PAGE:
• What does society think about and how does it treat: sex, abortion, religion, specific customs, women, men, animals, and children? What are the general rules of society and how is a person punished if these rules are broken? What are the morals of society as a whole? What do they do for entertainment?
  • What is the main religion? Are their cults? How does believing or not believing in this religion affect a person?
  • What's the wild-life and fauna like? Are there hybrid animal-humans? Do some countries have specific fauna and others don't? What's the general layout of the lands? Forests? Rivers? Desert? Mountains?
  • Is there a caste system? If so, how does it work and can one move up or down in the system?
  • Is there magic? If so, what are the rules behind this magic? Do people need a totem, potions, rituals, or some other object of power? What are the limits to the magic? Is it only certain people who can perform it and if so, how are these people seen by society as a whole? Are certain mages liked more than others and are there forbidden magic types? Why are these magic types forbidden but others not?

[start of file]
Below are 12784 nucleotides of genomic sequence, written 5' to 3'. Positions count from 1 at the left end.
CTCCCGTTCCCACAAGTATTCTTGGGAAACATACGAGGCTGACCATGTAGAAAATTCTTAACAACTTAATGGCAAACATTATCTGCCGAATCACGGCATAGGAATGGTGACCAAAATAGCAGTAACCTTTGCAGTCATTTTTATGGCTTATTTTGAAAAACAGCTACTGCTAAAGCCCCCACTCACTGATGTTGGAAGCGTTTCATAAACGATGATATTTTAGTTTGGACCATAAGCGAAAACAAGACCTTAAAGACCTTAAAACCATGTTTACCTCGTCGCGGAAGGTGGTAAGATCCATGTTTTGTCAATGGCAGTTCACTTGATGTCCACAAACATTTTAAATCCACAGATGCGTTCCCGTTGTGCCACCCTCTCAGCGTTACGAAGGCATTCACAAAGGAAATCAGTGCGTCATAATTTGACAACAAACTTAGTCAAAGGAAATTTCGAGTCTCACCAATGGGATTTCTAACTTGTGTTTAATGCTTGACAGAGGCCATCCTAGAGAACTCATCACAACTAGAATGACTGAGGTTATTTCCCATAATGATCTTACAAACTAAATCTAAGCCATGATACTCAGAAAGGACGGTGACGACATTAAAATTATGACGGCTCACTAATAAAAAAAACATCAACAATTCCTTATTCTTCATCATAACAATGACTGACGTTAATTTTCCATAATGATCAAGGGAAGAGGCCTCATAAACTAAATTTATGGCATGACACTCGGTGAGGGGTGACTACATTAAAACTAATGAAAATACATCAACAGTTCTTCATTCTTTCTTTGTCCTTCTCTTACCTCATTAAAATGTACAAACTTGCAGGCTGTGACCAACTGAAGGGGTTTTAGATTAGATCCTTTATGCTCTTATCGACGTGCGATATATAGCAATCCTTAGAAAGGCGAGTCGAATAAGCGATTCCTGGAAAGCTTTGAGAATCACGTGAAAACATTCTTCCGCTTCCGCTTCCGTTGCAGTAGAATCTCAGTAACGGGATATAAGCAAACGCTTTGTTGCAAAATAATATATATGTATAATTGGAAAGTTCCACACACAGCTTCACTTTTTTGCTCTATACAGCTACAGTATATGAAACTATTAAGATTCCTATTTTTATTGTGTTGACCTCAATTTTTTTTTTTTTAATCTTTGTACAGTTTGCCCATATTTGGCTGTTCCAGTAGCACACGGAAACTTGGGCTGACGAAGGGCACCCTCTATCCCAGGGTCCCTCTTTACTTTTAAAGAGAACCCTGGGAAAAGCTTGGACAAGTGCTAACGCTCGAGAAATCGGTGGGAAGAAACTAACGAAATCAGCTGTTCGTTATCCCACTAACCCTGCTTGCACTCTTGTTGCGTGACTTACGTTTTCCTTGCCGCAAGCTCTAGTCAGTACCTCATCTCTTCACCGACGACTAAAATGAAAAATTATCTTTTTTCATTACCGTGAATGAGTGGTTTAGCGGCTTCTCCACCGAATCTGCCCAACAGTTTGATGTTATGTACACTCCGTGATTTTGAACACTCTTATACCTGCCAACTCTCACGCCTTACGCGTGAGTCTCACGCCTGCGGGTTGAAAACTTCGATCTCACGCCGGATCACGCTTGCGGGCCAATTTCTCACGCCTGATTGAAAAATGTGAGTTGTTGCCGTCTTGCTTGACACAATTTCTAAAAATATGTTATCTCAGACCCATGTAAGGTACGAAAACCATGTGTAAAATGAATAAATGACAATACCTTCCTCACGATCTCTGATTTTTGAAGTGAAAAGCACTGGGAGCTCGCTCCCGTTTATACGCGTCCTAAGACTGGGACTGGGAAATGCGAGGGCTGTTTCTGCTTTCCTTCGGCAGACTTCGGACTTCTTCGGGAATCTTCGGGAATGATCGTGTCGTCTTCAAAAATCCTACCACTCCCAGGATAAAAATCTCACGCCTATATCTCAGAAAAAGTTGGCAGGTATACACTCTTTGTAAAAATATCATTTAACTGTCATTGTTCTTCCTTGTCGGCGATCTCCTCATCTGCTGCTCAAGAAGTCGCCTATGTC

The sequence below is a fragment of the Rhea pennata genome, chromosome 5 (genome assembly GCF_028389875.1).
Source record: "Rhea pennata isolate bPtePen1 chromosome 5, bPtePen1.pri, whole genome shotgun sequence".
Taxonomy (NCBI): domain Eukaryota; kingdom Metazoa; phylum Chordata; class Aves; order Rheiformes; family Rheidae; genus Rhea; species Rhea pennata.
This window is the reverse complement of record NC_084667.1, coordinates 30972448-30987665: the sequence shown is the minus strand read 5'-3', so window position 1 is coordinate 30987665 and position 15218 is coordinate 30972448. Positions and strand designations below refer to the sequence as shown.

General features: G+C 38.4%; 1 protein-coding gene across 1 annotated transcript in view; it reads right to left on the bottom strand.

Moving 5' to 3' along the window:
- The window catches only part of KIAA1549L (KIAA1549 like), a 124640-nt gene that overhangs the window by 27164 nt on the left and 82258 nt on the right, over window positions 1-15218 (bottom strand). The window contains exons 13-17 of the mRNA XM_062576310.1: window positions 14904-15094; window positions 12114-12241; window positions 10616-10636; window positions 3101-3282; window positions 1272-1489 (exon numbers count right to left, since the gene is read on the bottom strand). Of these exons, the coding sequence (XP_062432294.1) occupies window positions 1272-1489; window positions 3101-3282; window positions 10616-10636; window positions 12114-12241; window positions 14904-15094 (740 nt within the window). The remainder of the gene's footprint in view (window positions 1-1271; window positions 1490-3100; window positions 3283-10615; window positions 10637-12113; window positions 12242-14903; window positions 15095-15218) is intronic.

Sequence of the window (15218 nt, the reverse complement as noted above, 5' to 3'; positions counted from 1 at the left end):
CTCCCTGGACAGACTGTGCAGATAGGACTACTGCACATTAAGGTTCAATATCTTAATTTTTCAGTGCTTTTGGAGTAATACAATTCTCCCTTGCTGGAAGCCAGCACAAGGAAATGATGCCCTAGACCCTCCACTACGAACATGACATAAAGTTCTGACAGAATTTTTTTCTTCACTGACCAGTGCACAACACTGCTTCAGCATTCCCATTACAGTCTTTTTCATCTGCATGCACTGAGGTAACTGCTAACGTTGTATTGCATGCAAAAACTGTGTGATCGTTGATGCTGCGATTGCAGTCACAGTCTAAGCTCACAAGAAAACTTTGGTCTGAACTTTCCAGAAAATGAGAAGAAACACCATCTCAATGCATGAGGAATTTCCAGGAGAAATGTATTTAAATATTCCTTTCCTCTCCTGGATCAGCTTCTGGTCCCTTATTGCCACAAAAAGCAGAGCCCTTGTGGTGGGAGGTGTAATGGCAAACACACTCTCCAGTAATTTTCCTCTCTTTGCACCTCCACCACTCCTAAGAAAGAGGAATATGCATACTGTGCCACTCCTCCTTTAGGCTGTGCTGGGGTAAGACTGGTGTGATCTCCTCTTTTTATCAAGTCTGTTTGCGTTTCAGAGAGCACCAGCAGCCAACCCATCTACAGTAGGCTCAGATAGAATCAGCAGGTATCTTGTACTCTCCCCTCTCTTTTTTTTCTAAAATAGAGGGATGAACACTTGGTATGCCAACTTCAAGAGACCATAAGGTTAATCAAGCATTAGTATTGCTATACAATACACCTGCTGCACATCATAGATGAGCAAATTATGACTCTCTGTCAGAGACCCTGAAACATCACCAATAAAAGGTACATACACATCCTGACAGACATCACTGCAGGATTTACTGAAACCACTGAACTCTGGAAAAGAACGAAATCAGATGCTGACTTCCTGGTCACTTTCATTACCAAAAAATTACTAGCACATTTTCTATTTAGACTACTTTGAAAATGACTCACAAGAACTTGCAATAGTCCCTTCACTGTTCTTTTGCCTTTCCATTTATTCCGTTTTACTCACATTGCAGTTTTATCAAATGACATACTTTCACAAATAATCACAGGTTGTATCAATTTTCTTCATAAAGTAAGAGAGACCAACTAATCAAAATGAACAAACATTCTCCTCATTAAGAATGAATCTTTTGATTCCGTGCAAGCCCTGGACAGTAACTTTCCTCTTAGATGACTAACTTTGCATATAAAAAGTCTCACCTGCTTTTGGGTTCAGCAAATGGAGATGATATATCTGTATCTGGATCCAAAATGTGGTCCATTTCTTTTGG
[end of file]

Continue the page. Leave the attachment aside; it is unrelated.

Woah, woah, hold on. Don't start copy-pasting those questions into a new document (or hand-writing them) so you can use it as your starting point to EVERY novel. You don't need to know every little detail for every single world. Let me repeat that: YOU DO NOT NEED TO KNOW EVERY LITTLE DETAIL FOR EVERY SINGLE WORLD.

So, why the questions? They're examples and nothing more. You may need one set in great detail (like the magic set) and not another (like currency). Furthermore, your world-building serves the story, not the plot, these are two entirely different things. Your story is the finished work from first to last word. The plot is the series of events (conflict) that runs through the story. World-building is kind of like stepping stones.

Anyway, world-building serves the story. Your reader does not need to know every single rule in the world, especially if said rule will never come up. You're not writing an encyclopedia or new law book for your world. You're giving the reader enough knowledge so they know why the characters may be in trouble if these use certain types of magic or whatever. It's actually cool to leave out some little details so the world is mysterious and interesting.